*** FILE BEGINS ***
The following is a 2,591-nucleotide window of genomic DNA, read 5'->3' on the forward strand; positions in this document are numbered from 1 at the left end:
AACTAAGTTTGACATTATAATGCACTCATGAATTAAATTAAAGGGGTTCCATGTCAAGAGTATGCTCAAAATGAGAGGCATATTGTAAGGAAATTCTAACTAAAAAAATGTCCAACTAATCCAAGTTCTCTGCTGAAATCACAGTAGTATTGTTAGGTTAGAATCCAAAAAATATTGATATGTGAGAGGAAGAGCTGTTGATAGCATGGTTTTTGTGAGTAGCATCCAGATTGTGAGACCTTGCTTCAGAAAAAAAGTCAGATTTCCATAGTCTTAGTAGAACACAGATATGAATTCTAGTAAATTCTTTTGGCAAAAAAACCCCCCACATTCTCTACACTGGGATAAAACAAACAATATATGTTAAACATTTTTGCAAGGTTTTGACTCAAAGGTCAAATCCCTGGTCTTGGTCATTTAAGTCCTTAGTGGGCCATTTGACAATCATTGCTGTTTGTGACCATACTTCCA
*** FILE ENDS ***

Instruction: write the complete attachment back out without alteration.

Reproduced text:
The following is a 2,591-nucleotide window of genomic DNA, read 5'->3' on the forward strand; positions in this document are numbered from 1 at the left end:
AACTAAGTTTGACATTATAATGCACTCATGAATTAAATTAAAGGGGTTCCATGTCAAGAGTATGCTCAAAATGAGAGGCATATTGTAAGGAAATTCTAACTAAAAAAATGTCCAACTAATCCAAGTTCTCTGCTGAAATCACAGTAGTATTGTTAGGTTAGAATCCAAAAAATATTGATATGTGAGAGGAAGAGCTGTTGATAGCATGGTTTTTGTGAGTAGCATCCAGATTGTGAGACCTTGCTTCAGAAAAAAAGTCAGATTTCCATAGTCTTAGTAGAACACAGATATGAATTCTAGTAAATTCTTTTGGCAAAAAAACCCCCCACATTCTCTACACTGGGATAAAACAAACAATATATGTTAAACATTTTTGCAAGGTTTTGACTCAAAGGTCAAATCCCTGGTCTTGGTCATTTAAGTCCTTAGTGGGCCATTTGACAATCATTGCTGTTTGTGACCATACTTCCA